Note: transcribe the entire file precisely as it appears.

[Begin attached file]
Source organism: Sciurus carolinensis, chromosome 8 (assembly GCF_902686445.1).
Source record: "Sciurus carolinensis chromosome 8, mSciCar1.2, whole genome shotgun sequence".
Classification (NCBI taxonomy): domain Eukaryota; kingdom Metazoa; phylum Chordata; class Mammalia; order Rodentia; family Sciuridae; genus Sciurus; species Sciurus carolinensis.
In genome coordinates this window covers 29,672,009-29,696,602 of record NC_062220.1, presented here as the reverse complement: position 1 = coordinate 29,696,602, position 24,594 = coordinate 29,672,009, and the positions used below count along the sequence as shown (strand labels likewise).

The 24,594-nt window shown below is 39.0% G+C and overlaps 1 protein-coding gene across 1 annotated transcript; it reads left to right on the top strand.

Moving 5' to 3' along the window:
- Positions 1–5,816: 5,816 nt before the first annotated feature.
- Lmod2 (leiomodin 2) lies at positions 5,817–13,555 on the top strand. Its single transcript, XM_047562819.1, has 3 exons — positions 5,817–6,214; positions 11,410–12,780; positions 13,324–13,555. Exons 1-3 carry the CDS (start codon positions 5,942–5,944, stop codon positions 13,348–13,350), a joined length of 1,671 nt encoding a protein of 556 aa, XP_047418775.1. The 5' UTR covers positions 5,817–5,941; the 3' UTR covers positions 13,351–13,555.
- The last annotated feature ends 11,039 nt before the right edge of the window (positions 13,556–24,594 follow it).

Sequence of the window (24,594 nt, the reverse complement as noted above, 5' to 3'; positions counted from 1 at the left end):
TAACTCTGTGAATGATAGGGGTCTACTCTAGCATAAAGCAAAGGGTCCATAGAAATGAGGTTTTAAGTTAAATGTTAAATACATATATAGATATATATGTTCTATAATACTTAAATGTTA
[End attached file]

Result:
Source organism: Sciurus carolinensis, chromosome 8 (assembly GCF_902686445.1).
Source record: "Sciurus carolinensis chromosome 8, mSciCar1.2, whole genome shotgun sequence".
Classification (NCBI taxonomy): domain Eukaryota; kingdom Metazoa; phylum Chordata; class Mammalia; order Rodentia; family Sciuridae; genus Sciurus; species Sciurus carolinensis.
In genome coordinates this window covers 29,672,009-29,696,602 of record NC_062220.1, presented here as the reverse complement: position 1 = coordinate 29,696,602, position 24,594 = coordinate 29,672,009, and the positions used below count along the sequence as shown (strand labels likewise).

The 24,594-nt window shown below is 39.0% G+C and overlaps 1 protein-coding gene across 1 annotated transcript; it reads left to right on the top strand.

Moving 5' to 3' along the window:
- Positions 1–5,816: 5,816 nt before the first annotated feature.
- Lmod2 (leiomodin 2) lies at positions 5,817–13,555 on the top strand. Its single transcript, XM_047562819.1, has 3 exons — positions 5,817–6,214; positions 11,410–12,780; positions 13,324–13,555. Exons 1-3 carry the CDS (start codon positions 5,942–5,944, stop codon positions 13,348–13,350), a joined length of 1,671 nt encoding a protein of 556 aa, XP_047418775.1. The 5' UTR covers positions 5,817–5,941; the 3' UTR covers positions 13,351–13,555.
- The last annotated feature ends 11,039 nt before the right edge of the window (positions 13,556–24,594 follow it).

Sequence of the window (24,594 nt, the reverse complement as noted above, 5' to 3'; positions counted from 1 at the left end):
TAACTCTGTGAATGATAGGGGTCTACTCTAGCATAAAGCAAAGGGTCCATAGAAATGAGGTTTTAAGTTAAATGTTAAATACATATATAGATATATATGTTCTATAATACTTAAATGTTA